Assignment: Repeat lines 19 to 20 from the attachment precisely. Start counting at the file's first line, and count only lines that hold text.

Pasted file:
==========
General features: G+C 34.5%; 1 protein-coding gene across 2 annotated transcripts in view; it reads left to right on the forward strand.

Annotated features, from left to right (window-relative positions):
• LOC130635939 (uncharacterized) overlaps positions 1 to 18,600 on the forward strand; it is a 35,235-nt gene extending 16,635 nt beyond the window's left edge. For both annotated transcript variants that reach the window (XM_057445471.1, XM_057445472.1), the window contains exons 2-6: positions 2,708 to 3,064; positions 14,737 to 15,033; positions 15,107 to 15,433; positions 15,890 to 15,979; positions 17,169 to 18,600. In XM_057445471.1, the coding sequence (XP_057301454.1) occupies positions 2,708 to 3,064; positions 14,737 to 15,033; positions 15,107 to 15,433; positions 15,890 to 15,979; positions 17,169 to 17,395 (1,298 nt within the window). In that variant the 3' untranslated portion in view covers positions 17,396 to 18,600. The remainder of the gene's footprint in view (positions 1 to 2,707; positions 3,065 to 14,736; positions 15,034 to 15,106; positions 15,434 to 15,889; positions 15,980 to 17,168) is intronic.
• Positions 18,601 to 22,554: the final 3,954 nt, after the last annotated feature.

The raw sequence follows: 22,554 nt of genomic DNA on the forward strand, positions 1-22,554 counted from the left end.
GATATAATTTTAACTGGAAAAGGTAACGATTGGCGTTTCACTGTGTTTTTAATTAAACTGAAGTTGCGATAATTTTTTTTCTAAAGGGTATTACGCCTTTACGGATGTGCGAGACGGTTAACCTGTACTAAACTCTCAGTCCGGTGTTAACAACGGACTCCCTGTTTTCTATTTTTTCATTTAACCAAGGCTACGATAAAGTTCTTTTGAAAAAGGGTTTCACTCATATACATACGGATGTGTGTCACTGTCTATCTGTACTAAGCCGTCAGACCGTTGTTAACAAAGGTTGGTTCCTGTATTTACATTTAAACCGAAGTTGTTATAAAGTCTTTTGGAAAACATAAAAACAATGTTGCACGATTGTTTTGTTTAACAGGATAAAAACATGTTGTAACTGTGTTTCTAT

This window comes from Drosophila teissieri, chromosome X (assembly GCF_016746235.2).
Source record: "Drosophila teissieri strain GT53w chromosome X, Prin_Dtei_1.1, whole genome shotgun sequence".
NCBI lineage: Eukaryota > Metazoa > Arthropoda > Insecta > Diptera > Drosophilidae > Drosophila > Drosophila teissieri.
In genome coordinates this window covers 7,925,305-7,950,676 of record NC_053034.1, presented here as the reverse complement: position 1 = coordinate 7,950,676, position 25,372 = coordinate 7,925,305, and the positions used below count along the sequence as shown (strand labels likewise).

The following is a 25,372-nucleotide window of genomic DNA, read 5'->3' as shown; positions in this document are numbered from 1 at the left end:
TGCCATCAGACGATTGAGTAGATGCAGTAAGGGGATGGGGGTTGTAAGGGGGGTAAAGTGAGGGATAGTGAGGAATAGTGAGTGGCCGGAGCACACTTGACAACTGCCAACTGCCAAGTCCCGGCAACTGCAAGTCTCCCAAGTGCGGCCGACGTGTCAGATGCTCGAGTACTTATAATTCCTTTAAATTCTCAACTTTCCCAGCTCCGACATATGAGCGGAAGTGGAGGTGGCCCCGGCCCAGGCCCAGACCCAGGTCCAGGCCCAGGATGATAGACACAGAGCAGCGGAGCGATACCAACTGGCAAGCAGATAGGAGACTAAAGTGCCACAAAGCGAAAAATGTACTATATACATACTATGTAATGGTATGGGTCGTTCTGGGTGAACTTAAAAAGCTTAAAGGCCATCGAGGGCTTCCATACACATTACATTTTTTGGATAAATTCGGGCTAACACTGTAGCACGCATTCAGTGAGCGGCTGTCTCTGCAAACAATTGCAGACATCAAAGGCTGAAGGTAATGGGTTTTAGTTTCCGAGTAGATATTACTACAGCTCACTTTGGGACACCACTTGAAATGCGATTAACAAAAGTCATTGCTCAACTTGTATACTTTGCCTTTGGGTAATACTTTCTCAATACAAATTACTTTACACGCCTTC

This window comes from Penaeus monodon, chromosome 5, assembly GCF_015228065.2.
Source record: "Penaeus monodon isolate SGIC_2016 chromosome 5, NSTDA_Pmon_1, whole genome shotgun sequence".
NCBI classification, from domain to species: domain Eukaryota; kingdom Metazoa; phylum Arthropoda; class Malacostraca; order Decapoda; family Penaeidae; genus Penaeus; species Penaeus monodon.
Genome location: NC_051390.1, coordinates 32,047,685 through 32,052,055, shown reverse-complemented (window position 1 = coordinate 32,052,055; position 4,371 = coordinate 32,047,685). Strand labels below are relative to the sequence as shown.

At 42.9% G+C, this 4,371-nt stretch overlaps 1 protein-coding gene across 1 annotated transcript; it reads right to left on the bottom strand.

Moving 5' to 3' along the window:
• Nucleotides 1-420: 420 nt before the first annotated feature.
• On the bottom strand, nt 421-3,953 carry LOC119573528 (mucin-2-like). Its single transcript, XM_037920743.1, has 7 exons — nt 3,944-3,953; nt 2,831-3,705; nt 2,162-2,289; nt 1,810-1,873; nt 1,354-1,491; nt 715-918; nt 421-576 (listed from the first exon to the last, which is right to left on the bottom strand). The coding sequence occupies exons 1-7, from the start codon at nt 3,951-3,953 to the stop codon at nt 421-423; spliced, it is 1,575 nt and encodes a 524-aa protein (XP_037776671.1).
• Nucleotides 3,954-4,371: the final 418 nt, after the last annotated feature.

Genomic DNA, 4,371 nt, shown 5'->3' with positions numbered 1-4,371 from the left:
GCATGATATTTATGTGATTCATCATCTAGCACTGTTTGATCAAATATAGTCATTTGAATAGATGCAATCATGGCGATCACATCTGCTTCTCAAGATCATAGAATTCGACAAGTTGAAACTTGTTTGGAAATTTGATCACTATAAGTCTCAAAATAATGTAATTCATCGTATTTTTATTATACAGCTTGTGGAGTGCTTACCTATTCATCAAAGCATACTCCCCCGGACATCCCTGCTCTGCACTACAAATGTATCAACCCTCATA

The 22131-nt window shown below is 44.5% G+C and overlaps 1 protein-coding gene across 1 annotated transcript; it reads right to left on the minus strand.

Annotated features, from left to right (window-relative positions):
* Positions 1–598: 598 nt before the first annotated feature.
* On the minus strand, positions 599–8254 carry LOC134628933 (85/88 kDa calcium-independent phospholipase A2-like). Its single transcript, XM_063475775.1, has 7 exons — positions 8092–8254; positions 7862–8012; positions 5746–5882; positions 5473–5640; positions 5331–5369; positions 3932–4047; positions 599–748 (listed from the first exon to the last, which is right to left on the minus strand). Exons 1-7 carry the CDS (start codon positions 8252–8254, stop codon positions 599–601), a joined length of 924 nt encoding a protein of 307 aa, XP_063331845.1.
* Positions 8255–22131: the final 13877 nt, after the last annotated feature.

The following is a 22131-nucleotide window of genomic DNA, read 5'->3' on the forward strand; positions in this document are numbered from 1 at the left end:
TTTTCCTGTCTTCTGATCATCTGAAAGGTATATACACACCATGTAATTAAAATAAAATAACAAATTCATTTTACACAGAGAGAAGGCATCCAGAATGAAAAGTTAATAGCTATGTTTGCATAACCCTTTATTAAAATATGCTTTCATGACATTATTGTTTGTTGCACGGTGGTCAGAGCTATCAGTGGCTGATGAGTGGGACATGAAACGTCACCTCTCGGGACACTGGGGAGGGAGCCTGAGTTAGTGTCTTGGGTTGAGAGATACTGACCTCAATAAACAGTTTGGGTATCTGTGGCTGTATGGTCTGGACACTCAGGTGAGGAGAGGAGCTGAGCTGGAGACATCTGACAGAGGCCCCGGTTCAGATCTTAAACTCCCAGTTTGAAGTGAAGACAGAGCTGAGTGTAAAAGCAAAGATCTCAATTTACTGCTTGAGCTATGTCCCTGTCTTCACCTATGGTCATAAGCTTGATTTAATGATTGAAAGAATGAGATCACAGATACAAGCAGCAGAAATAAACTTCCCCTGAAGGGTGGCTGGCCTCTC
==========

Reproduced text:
• Nucleotides 1-420: 420 nt before the first annotated feature.
• On the bottom strand, nt 421-3,953 carry LOC119573528 (mucin-2-like). Its single transcript, XM_037920743.1, has 7 exons — nt 3,944-3,953; nt 2,831-3,705; nt 2,162-2,289; nt 1,810-1,873; nt 1,354-1,491; nt 715-918; nt 421-576 (listed from the first exon to the last, which is right to left on the bottom strand). The coding sequence occupies exons 1-7, from the start codon at nt 3,951-3,953 to the stop codon at nt 421-423; spliced, it is 1,575 nt and encodes a 524-aa protein (XP_037776671.1).